Middlesex County is governed by a Board of Chosen Freeholders, whose seven members are elected at-large on a partisan basis to serve three-year terms of office on a staggered basis, with either two or three seats coming up for election each year as part of the November general election. At an annual reorganization meeting held in January, the board selects from among its members a Freeholder Director and Deputy Director. As of 2015, Middlesex County's Freeholders (with party affiliation, term-end year, residence and committee chairmanship listed in parentheses) are Freeholder Director Ronald G. Rios (D, term ends December 31, 2015, Carteret; Ex-officio on all committees),[59] Freeholder Deputy Director Carol Barrett Bellante (D, 2017; Monmouth Junction, South Brunswick Township; County Administration),[60] Kenneth Armwood (D, 2016, Piscataway; Business Development and Education),[61] Charles Kenny ( D, 2016, Woodbridge Township; Finance),[62] H. James Polos (D, 2015, Highland Park; Public Safety and Health),[63] Charles E. Tomaro (D, 2017, Edison; Infrastructure Management)[64] and Blanquita B. Valenti (D, 2016, New Brunswick; Community Services).[65][66] Constitutional officers are County Clerk Elaine M. Flynn (D, Old Bridge Township),[67] Sheriff Mildred S. Scott (D, 2016, Piscataway)[68] and Surrogate Kevin J. Hoagland (D, 2017; New Brunswick).[66][69]

Politics[edit]

As of March 23, 2011, there were a total of 8,366 registered voters in Middlesex, of which 2,094 (25.0%) were registered as Democrats, 1,605 (19.2%) were registered as Republicans and 4,662 (55.7%) were registered as Unaffiliated. There were 5 voters registered to other parties.[70]

In the 2012 presidential election, Democrat Barack Obama received 50.8% of the vote (2,819 cast), ahead of Republican Mitt Romney with 47.7% (2,645 votes), and other candidates with 1.4% (80 votes), among the 5,587 ballots cast by the borough's 8,481 registered voters (43 ballots were spoiled), for a turnout of 65.9%.[71][72] In the 2008 presidential election, Republican John McCain received 51.6% of the vote (3,185 cast), ahead of Democrat Barack Obama with 45.9% (2,837 votes) and other candidates with 1.4% (84 votes), among the 6,177 ballots cast by the borough's 8,612 registered voters, for a turnout of 71.7%.[73] In the 2004 presidential election, Republican George W. Bush received 53.0% of the vote (3,202 ballots cast), outpolling Democrat John Kerry with 45.6% (2,755 votes) and other candidates with 0.7% (58 votes), among the 6,040 ballots cast by the borough's 8,376 registered voters, for a turnout percentage of 72.1.[74]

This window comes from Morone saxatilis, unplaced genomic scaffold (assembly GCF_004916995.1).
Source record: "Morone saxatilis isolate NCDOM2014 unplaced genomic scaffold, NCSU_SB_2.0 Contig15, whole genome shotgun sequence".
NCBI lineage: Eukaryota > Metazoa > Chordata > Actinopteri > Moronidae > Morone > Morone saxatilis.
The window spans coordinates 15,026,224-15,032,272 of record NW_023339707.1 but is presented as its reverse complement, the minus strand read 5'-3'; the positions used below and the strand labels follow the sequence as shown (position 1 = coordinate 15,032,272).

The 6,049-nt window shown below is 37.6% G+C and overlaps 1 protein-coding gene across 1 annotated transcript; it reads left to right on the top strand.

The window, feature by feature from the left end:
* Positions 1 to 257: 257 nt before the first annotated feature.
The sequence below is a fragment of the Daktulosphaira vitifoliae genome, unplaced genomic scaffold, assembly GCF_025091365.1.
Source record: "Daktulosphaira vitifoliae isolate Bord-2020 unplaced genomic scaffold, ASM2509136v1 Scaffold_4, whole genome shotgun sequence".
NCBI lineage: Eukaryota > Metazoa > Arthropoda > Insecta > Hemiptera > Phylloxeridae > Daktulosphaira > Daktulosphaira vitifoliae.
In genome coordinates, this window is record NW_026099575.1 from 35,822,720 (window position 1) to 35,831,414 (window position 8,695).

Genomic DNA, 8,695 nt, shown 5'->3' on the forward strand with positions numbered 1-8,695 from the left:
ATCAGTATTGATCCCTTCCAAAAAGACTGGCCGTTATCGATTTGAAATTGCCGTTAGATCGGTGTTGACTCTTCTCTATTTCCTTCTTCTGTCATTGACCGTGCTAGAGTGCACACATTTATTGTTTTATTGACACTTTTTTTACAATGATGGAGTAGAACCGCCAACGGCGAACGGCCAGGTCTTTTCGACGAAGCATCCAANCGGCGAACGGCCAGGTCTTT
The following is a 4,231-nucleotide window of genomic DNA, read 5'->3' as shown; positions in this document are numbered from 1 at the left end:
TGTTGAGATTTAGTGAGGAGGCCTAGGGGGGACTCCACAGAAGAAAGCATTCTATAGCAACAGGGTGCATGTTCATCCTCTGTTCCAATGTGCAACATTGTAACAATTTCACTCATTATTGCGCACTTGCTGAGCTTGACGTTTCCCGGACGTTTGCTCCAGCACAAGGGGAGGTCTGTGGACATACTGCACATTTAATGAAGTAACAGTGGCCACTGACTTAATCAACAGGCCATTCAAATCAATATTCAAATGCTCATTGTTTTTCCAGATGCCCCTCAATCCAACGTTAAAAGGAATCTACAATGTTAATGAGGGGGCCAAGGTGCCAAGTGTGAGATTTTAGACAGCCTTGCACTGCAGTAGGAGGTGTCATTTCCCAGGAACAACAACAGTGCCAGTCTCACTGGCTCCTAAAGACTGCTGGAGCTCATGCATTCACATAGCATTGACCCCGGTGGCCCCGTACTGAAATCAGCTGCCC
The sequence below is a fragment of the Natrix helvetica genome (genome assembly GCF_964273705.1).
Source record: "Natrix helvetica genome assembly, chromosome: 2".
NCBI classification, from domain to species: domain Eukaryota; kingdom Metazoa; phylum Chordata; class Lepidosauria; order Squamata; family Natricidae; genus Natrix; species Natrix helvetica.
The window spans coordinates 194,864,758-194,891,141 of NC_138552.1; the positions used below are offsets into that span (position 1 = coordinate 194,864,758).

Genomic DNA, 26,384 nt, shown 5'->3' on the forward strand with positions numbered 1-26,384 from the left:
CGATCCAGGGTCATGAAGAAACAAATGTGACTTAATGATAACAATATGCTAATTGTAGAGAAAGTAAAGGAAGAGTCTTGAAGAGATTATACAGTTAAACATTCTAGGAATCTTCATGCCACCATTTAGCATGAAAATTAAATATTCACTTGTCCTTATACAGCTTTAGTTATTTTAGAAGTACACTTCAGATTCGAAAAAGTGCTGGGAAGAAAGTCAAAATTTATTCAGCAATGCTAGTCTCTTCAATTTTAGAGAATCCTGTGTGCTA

In the 2013 gubernatorial election, Republican Chris Christie received 69.4% of the vote (2,478 cast), ahead of Democrat Barbara Buono with 29.3% (1,045 votes), and other candidates with 1.3% (46 votes), among the 3,617 ballots cast by the borough's 8,552 registered voters (48 ballots were spoiled), for a turnout of 42.3%.[75][76] In the 2009 gubernatorial election, Republican Chris Christie received 58.2% of the vote (2,410 ballots cast), ahead of Democrat Jon Corzine with 31.6% (1,307 votes), Independent Chris Daggett with 8.1% (336 votes) and other candidates with 1.1% (46 votes), among the 4,142 ballots cast by the borough's 8,374 registered voters, yielding a 49.5% turnout.[77]

Education[edit]

The Middlesex Board of Education serves public school students in pre-kindergarten through twelfth grade.[78] The district includes three elementary schools, a middle school and a high school.[79] As of the 2017-18 school year, the district and its five schools had an enrollment of 2,077 students and 175.4 classroom teachers (on an FTE basis), for a student–teacher ratio of 11.8:1.[80] Schools in the district (with 2017-18 enrollment data from the National Center for Education Statistics[81]) are Hazelwood Elementary School[82] (207 students; in grades PreK-3), Parker Elementary School[83] (222; K-3), Watchung Elementary School[84] (211; K-3), Von E. Mauger Middle School[85] (792; 4-8) and Middlesex High School[86] (635; 9-12).[87][88] The district's superintendent is Dr. Frederick Williams.[89]